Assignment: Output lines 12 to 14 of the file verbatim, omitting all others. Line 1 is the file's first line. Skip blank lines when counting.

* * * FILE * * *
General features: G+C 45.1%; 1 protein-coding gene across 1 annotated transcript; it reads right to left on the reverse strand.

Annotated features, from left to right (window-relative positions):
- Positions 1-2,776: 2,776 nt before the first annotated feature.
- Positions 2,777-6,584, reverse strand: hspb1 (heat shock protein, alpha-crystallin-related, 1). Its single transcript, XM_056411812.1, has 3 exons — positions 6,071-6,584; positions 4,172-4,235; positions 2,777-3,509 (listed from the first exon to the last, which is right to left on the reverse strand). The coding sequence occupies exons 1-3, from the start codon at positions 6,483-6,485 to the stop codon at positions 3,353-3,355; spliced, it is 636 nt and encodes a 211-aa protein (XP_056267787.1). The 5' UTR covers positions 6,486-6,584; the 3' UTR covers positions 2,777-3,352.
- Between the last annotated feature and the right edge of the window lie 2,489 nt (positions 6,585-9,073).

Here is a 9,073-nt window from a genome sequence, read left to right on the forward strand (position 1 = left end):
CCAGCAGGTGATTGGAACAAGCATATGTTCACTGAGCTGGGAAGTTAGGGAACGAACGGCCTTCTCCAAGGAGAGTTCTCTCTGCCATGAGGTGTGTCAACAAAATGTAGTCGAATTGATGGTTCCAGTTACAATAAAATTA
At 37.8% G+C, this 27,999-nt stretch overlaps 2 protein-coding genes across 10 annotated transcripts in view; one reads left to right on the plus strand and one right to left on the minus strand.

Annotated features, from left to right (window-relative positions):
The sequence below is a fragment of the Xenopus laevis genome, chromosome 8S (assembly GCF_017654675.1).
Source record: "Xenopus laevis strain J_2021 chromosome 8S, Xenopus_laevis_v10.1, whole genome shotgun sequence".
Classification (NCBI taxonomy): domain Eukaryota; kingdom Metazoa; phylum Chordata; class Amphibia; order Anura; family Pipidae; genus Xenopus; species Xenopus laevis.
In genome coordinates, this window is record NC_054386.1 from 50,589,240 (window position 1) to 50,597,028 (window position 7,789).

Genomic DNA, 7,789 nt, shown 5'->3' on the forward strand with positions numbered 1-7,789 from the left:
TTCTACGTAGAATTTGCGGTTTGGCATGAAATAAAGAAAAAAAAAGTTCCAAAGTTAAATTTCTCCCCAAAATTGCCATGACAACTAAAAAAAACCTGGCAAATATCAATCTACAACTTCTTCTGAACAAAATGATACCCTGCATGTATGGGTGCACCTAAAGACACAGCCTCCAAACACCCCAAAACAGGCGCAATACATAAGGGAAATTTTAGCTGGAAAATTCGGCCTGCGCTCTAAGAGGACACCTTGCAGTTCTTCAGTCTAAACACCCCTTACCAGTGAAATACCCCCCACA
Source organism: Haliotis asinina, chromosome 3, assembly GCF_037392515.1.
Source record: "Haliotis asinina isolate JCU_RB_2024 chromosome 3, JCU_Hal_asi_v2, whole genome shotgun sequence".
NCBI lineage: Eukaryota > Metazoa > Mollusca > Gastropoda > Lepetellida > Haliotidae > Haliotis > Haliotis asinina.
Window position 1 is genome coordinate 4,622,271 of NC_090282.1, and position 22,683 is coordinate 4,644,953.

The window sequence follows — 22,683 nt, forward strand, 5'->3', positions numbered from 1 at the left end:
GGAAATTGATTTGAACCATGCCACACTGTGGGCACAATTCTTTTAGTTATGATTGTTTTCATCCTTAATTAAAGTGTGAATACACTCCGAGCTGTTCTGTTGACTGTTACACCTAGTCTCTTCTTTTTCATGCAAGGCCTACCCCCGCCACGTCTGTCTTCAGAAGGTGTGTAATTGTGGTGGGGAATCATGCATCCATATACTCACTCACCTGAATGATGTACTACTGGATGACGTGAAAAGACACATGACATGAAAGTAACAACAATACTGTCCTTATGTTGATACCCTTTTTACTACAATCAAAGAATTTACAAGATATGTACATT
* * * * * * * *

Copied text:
Classification (NCBI taxonomy): domain Eukaryota; kingdom Metazoa; phylum Chordata; class Amphibia; order Anura; family Pipidae; genus Xenopus; species Xenopus laevis.
In genome coordinates, this window is record NC_054386.1 from 50,589,240 (window position 1) to 50,597,028 (window position 7,789).

Genomic DNA, 7,789 nt, shown 5'->3' on the forward strand with positions numbered 1-7,789 from the left: